Health Committee

6 May 2003 No 21, Session 2002-003

FOUNDATION TRUSTS-  Report published

EMBARGO 00:01 a.m. Wednesday 7 May 2003

David Hinchliffe, Chairman of the Committee, said:

"This has been a difficult inquiry for the Committee, on which a full spectrum of perspectives on these issues  is represented. The proposals for Foundation Trusts are also extremely broad and technically complex, and are developing day by day, meaning that even in the short time between our report being agreed and being published Government thinking on some of these policies may have changed.   Nevertheless I am very pleased that as a Committee we were able to find a lot of common ground in our analysis of the Government's proposals, and I hope the report is able to shed light on these proposals and make a useful contribution to debate on this issue.

The debate about equity and two-tierism is already well trodden. Although we recognise that the NHS is not currently a level playing field, but has many layers of performance, we have not had any evidence during the course of this inquiry to reassure us that the introduction of Foundation Trusts will not entrench inequalities still further. The Secretary of State told us a level playing field would be created within four to five years but I find the logic behind the statement unconvincing. As trusts will have to achieve 3-stars in order to qualify for Foundation status, how can we be confident that non-Foundation trusts will improve their performance that dramatically and quickly when, as the report notes, the performance of approximately 70% of trusts in the star-ratings system either remained the same or fell between 2001-2002? If Foundation Trusts, through their increased access to resources, are able to develop their services in a way that lowers waiting times or improves quality, GPs and patients will choose to use their services rather than those of poorer-performing local hospitals.  As money follows patients, poorer performing hospitals will see their revenue streams dry up and will have even less to invest in improving services, locking them into a downward spiral of poor performance. We heard evidence from the Chair of University College London Hospitals Trust who fully expected that Foundation status would enable his trust to attract patients from other hospitals. The report is clear that this is not acceptable:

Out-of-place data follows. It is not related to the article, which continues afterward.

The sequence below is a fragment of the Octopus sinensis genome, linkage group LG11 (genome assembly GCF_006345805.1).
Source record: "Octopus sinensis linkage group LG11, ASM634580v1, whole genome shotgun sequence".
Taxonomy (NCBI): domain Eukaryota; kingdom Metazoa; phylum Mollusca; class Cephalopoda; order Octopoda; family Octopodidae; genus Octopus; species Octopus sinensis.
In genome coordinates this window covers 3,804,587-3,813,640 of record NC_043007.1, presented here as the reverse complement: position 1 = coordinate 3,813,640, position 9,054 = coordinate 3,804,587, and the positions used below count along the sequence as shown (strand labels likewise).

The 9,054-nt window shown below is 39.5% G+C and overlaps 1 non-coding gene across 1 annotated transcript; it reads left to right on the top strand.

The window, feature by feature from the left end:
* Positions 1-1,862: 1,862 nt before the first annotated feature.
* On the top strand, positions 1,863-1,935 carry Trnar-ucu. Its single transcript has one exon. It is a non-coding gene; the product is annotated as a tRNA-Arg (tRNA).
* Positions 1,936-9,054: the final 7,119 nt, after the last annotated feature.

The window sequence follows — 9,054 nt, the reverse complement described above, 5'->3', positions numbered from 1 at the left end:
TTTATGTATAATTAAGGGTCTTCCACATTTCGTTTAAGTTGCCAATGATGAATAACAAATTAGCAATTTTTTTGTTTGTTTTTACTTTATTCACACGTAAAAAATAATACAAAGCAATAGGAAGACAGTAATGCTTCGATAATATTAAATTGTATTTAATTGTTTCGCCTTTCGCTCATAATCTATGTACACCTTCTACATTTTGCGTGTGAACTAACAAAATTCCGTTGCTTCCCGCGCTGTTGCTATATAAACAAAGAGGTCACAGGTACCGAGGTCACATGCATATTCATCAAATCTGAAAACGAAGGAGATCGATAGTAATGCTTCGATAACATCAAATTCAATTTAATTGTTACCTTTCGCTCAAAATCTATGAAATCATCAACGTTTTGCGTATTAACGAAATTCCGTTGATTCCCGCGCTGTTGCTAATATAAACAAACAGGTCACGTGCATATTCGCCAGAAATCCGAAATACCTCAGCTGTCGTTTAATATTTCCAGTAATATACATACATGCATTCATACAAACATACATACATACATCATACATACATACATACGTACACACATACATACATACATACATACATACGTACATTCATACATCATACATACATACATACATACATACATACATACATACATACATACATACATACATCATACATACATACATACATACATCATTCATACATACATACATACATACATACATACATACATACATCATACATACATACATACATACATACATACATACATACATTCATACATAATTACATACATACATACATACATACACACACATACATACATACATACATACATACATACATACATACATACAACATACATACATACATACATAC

"We believe that the introduction of Foundation Trusts, coupled with increased patient choice, has the potential to alter the distribution of hospital services ... early implementers of Foundation status will attract more resources, as well as perhaps attracting more and higher calibre staff, which given current shortages in many professions may be at the expense of other worse performing hospitals.  The potential for inequity posed by Foundation Trusts therefore needs to be addressed".

I have long been a strong advocate of introducing democracy into the NHS, and I welcome efforts to get local people involved in running their health services.  However, for me possibly the most damaging part of these reforms is that they will channel patient involvement enthusiasm and loyalty onto an acute hospital, undermining the step change we have seen in recent years away from acute care, towards exploring primary care and community based options. This will be only compounded by the enhanced status and resources Foundation Trusts will attract."


The Health Committee has published its report on Foundation Trusts, coinciding with the Second Reading of the Health and Social Care (Community Health and Standards) Bill. Political opinion remains divided over many of the fundamental questions underlying the Government's proposals for Foundation Trusts, and these broad issues will be the subject of considerable debate as the legislation necessary to introduce Foundation Trusts is presented to Parliament. Rather than attempting to anticipate these discussions, this report instead concentrates in detail on the practicalities of the policies set out in the Government's Guide to Foundation Trusts. The report examines two key issues: will the proposed changes bring about improvements for patients who are treated by Foundation hospitals? And what implications will the proposed changes have for patients being treated in the rest of the NHS?

Exploring the potential impact of these proposals on the rest of the NHS, the report concludes that as the proposals stand, they pose a threat to the equity of service provision, one of the founding principles of the NHS: